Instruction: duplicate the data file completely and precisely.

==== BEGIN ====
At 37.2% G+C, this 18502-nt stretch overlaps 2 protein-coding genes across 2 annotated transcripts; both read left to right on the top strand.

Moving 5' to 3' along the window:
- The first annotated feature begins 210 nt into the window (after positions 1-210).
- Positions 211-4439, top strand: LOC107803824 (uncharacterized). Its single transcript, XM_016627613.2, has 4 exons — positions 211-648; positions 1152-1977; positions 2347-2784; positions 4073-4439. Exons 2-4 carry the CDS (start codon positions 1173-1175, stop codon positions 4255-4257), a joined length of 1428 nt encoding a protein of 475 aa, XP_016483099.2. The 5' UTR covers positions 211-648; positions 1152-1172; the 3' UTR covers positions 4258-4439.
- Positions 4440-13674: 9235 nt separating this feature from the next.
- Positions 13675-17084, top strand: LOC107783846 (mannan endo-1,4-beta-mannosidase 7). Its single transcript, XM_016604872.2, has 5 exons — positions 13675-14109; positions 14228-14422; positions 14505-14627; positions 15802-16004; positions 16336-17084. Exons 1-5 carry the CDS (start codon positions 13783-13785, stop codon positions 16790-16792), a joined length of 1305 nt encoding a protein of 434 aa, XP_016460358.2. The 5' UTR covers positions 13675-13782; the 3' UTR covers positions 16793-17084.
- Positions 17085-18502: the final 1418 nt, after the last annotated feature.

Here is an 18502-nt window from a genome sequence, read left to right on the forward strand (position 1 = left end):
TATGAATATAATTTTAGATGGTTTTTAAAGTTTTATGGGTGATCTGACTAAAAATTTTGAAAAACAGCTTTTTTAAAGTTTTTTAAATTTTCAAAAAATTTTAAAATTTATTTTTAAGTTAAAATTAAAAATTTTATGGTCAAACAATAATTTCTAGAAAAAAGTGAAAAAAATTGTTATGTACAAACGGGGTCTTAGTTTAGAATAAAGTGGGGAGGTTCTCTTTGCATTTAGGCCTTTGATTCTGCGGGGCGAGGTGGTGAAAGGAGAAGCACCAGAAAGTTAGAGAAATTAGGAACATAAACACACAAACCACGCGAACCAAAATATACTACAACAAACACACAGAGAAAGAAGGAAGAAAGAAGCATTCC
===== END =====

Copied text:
At 37.2% G+C, this 18502-nt stretch overlaps 2 protein-coding genes across 2 annotated transcripts; both read left to right on the top strand.

Moving 5' to 3' along the window:
- The first annotated feature begins 210 nt into the window (after positions 1-210).
- Positions 211-4439, top strand: LOC107803824 (uncharacterized). Its single transcript, XM_016627613.2, has 4 exons — positions 211-648; positions 1152-1977; positions 2347-2784; positions 4073-4439. Exons 2-4 carry the CDS (start codon positions 1173-1175, stop codon positions 4255-4257), a joined length of 1428 nt encoding a protein of 475 aa, XP_016483099.2. The 5' UTR covers positions 211-648; positions 1152-1172; the 3' UTR covers positions 4258-4439.
- Positions 4440-13674: 9235 nt separating this feature from the next.
- Positions 13675-17084, top strand: LOC107783846 (mannan endo-1,4-beta-mannosidase 7). Its single transcript, XM_016604872.2, has 5 exons — positions 13675-14109; positions 14228-14422; positions 14505-14627; positions 15802-16004; positions 16336-17084. Exons 1-5 carry the CDS (start codon positions 13783-13785, stop codon positions 16790-16792), a joined length of 1305 nt encoding a protein of 434 aa, XP_016460358.2. The 5' UTR covers positions 13675-13782; the 3' UTR covers positions 16793-17084.
- Positions 17085-18502: the final 1418 nt, after the last annotated feature.

Here is an 18502-nt window from a genome sequence, read left to right on the forward strand (position 1 = left end):
TATGAATATAATTTTAGATGGTTTTTAAAGTTTTATGGGTGATCTGACTAAAAATTTTGAAAAACAGCTTTTTTAAAGTTTTTTAAATTTTCAAAAAATTTTAAAATTTATTTTTAAGTTAAAATTAAAAATTTTATGGTCAAACAATAATTTCTAGAAAAAAGTGAAAAAAATTGTTATGTACAAACGGGGTCTTAGTTTAGAATAAAGTGGGGAGGTTCTCTTTGCATTTAGGCCTTTGATTCTGCGGGGCGAGGTGGTGAAAGGAGAAGCACCAGAAAGTTAGAGAAATTAGGAACATAAACACACAAACCACGCGAACCAAAATATACTACAACAAACACACAGAGAAAGAAGGAAGAAAGAAGCATTCC